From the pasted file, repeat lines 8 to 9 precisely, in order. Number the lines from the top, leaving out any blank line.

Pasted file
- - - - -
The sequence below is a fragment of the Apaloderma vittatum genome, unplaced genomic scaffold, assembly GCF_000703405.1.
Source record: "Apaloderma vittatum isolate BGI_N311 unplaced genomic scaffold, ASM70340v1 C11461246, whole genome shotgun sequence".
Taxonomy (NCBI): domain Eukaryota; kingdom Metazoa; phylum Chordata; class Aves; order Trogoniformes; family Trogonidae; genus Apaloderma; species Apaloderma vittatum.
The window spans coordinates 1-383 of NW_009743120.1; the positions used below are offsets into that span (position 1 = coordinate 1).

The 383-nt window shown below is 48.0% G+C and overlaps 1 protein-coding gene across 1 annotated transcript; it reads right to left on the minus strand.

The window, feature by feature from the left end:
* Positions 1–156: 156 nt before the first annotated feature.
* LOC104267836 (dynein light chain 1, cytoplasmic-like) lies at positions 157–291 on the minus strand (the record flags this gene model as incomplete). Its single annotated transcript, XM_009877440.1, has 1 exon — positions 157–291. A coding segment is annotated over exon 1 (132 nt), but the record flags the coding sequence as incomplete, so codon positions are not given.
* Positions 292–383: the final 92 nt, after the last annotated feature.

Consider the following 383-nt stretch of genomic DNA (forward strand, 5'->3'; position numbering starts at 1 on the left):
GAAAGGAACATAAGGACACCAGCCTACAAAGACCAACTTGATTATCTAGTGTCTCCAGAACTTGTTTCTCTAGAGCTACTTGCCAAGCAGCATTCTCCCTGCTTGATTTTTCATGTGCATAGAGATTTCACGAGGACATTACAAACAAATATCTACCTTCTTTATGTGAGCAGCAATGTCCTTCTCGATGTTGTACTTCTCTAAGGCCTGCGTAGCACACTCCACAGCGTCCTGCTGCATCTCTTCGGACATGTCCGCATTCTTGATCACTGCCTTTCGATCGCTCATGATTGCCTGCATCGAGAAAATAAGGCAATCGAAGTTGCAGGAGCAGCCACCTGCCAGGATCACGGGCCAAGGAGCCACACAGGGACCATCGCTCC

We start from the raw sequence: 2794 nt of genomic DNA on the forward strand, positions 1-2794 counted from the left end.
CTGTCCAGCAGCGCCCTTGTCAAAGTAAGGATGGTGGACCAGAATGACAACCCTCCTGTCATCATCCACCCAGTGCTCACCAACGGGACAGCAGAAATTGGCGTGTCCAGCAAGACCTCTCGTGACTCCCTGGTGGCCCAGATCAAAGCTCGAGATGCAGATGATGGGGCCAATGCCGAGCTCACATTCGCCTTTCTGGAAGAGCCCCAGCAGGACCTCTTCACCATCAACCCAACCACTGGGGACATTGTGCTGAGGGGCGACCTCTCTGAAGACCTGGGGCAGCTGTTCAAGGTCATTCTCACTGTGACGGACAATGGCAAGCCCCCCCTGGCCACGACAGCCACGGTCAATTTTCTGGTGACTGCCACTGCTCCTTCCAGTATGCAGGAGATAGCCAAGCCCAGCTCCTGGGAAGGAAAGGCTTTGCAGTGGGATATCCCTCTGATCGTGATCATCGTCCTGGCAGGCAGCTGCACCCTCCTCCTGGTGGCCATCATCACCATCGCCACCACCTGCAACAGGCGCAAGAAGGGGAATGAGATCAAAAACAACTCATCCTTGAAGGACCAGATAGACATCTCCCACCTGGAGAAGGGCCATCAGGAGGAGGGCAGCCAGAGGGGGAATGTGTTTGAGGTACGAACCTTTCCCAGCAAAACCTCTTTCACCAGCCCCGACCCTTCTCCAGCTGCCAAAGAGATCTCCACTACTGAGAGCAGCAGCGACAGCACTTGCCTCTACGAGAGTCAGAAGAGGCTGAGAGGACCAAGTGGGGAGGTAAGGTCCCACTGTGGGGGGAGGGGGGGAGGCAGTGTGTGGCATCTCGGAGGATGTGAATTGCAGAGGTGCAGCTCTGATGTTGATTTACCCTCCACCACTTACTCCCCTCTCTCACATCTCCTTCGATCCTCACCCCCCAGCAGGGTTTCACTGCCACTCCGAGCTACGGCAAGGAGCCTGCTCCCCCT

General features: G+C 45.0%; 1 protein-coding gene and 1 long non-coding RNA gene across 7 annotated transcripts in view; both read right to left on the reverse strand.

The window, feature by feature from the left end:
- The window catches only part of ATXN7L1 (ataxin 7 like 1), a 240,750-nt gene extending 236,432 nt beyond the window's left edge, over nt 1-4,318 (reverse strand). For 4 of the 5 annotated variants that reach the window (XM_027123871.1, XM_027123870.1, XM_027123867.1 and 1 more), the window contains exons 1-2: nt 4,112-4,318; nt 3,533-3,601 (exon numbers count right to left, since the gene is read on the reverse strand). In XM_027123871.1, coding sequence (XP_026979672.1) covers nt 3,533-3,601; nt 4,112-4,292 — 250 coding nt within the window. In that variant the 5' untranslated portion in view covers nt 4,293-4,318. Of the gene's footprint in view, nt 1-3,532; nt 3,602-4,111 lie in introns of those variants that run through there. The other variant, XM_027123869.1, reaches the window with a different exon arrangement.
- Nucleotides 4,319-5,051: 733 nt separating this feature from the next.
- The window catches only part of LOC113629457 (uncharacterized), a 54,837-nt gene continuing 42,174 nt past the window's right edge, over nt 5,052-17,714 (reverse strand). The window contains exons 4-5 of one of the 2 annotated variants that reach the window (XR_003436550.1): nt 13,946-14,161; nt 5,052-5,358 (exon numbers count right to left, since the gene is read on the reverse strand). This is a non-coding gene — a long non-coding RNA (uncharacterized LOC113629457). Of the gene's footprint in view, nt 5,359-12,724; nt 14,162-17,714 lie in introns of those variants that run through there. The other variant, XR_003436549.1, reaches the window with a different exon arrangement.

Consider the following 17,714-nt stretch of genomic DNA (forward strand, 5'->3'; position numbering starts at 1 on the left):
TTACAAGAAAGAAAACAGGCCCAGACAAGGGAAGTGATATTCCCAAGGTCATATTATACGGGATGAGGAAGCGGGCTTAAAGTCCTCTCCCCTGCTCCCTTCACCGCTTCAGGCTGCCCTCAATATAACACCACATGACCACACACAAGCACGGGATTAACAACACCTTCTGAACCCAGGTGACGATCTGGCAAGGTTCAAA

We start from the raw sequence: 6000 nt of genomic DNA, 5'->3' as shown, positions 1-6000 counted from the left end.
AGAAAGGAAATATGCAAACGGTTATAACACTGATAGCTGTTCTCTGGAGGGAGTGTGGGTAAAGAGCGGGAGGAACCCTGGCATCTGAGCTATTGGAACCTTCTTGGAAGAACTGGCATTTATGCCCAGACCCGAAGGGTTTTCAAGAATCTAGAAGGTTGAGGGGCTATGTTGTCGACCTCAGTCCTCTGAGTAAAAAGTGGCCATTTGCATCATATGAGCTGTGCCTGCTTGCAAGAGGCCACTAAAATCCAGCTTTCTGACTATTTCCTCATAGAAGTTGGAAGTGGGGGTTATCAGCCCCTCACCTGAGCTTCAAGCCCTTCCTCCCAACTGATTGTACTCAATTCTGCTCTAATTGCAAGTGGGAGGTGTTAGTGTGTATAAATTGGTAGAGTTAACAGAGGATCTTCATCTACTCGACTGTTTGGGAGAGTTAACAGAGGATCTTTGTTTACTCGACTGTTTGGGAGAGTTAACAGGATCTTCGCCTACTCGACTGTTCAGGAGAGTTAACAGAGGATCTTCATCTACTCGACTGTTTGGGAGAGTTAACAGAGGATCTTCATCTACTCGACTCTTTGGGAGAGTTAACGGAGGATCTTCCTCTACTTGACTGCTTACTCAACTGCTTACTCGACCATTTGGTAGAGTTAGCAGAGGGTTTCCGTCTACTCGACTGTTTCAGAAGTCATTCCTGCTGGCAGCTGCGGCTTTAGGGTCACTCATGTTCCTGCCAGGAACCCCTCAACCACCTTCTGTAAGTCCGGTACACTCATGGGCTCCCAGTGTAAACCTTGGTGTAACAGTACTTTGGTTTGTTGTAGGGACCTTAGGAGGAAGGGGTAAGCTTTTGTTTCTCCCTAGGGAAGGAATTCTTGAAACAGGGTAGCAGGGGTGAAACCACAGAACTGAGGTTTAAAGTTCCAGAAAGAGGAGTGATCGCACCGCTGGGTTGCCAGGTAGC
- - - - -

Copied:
* LOC104267836 (dynein light chain 1, cytoplasmic-like) lies at positions 157–291 on the minus strand (the record flags this gene model as incomplete). Its single annotated transcript, XM_009877440.1, has 1 exon — positions 157–291. A coding segment is annotated over exon 1 (132 nt), but the record flags the coding sequence as incomplete, so codon positions are not given.
* Positions 292–383: the final 92 nt, after the last annotated feature.